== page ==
ASEAN ministers moot “travel bubbles” to kickstart tourism

South-east Asian countries are considering creating “travel bubbles” with their neighbours to safely resume travel ahead of a vaccine.

At the latest meeting of the Mekong Tourism Advisory Group, members discussed the use of “travel bubbles” as a way to kickstart regional tourism.

South-east Asian tourism leaders propose creating “travel bubbles”, such as one between Myanmar and China, to encourage regional travel, a Chinese tourist sightseeing at Mingun Pahtodawgyi temple in Myanmar pictured

Hla Myint, director (promotions department) at Myanmar’s Ministry of Hotels and Tourism, said at a recent meeting of ASEAN ministers, a series of strategies to revive tourism were discussed.

These include the need to develop standardised measures for issues such as health insurance. Introducing “travel bubbles”, similar to what has been implemented with China and South Korea, was also mooted.

On May 1, a bubble was opened for business travellers moving between 10 Chinese regions and South Korea. The conditions are that they must test negative for Covid-19 prior to departure and upon arrival.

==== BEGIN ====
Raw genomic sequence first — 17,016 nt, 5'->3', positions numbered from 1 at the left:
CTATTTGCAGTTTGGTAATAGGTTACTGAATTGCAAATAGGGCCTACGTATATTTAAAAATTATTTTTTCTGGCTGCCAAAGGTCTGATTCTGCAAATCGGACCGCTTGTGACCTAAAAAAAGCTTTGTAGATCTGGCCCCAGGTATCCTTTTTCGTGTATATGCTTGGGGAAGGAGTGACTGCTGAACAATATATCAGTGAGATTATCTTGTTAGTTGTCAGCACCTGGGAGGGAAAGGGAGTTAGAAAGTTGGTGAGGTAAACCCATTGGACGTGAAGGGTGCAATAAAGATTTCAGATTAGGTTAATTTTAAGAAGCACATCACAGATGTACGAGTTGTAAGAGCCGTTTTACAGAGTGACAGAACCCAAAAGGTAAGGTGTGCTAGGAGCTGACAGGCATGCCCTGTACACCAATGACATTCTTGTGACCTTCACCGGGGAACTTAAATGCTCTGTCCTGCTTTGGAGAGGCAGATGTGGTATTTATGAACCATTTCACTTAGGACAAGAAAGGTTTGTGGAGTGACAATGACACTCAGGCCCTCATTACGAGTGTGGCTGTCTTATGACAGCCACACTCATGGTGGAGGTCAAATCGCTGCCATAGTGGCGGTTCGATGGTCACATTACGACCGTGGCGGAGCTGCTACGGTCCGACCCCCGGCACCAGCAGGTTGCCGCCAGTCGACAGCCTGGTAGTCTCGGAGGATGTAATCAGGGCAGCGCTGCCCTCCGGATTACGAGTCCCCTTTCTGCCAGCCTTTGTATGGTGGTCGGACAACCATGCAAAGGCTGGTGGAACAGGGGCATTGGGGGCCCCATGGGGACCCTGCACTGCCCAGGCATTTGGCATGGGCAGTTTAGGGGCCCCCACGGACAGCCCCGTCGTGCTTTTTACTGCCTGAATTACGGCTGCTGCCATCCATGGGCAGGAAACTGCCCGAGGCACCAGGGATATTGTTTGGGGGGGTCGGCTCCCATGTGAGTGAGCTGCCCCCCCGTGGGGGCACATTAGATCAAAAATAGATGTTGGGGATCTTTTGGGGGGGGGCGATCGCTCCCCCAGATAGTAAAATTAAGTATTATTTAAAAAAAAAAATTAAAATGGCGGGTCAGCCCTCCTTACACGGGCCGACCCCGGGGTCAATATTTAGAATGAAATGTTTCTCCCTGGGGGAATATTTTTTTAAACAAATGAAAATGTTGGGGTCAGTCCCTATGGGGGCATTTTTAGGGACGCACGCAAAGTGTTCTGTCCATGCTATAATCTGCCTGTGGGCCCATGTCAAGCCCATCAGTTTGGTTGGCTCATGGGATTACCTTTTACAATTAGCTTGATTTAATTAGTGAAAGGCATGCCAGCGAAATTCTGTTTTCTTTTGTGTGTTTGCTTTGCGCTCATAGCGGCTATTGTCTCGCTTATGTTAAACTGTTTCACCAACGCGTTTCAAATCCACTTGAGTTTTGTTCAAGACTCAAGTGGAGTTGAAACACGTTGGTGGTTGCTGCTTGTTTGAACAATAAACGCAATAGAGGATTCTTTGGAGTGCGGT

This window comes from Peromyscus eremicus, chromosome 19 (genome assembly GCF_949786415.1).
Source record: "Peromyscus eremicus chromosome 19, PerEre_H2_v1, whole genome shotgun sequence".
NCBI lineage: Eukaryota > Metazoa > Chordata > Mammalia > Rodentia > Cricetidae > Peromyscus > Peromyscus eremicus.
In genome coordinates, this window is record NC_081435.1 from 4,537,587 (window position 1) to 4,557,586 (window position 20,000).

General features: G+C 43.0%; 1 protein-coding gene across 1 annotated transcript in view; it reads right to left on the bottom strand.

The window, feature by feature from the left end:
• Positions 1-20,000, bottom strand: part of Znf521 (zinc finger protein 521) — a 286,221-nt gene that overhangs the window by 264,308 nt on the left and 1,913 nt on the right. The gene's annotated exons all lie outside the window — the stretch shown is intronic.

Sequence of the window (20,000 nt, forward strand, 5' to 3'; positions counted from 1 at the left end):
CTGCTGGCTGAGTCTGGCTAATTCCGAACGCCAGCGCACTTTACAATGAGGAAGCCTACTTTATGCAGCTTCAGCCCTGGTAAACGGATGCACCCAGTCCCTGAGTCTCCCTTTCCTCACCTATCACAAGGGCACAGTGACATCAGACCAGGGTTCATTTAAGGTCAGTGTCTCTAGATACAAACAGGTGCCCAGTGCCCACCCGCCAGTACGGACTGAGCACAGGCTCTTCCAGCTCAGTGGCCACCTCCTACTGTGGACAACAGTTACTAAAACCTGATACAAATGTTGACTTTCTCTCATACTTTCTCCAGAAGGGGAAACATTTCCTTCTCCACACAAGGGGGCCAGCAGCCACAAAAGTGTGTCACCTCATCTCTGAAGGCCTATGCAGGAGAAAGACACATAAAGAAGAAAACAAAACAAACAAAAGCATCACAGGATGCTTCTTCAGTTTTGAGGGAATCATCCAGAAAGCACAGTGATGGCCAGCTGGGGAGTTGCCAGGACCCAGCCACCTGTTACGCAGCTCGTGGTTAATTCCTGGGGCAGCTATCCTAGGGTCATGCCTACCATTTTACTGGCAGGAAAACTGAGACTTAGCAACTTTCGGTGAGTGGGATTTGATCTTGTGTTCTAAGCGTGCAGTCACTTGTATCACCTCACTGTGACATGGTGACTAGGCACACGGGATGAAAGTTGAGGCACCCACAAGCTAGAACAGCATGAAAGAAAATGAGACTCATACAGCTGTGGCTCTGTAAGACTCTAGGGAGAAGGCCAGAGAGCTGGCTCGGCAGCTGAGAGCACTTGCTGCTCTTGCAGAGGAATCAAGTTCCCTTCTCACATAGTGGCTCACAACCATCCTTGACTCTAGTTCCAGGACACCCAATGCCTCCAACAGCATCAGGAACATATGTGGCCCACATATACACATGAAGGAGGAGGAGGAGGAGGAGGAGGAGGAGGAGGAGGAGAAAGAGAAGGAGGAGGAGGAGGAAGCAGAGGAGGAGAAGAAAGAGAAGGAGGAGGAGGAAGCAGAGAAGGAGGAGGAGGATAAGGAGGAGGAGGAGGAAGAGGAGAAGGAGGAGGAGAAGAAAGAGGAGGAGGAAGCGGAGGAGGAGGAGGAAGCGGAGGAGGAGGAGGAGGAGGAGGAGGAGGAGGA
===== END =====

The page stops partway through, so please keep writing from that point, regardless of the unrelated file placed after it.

Said Hla: “Travel bubbles will probably start with neighbouring countries, for example, Myanmar and China, Laos and Thailand. The most important thing is we don’t have to have a quarantine, so we need to discuss more details and develop a system between neighbouring countries.”

Xu Jing, former UNWTO director, added: “In the medium-term, we need to look at bubble travel, this is point-to-point. We can use China as an example because domestic travel within China is like international travel distance-wise. We can use this to adapt to neighbouring countries.”

With hundreds of thousands of non-natives living and working across the region, tourism leaders were urged to include in these bubbles those without citizenship or an ASEAN passport who have not crossed any borders during the Covid-19 outbreak.

Steven Schipani, senior specialist at Asian Development Bank, noted: “There are a lot of third party nationals that would be eager to cross borders, so if countries do come up with a travel bubble concept, I certainly think that is something they should consider.”

Sponsored Post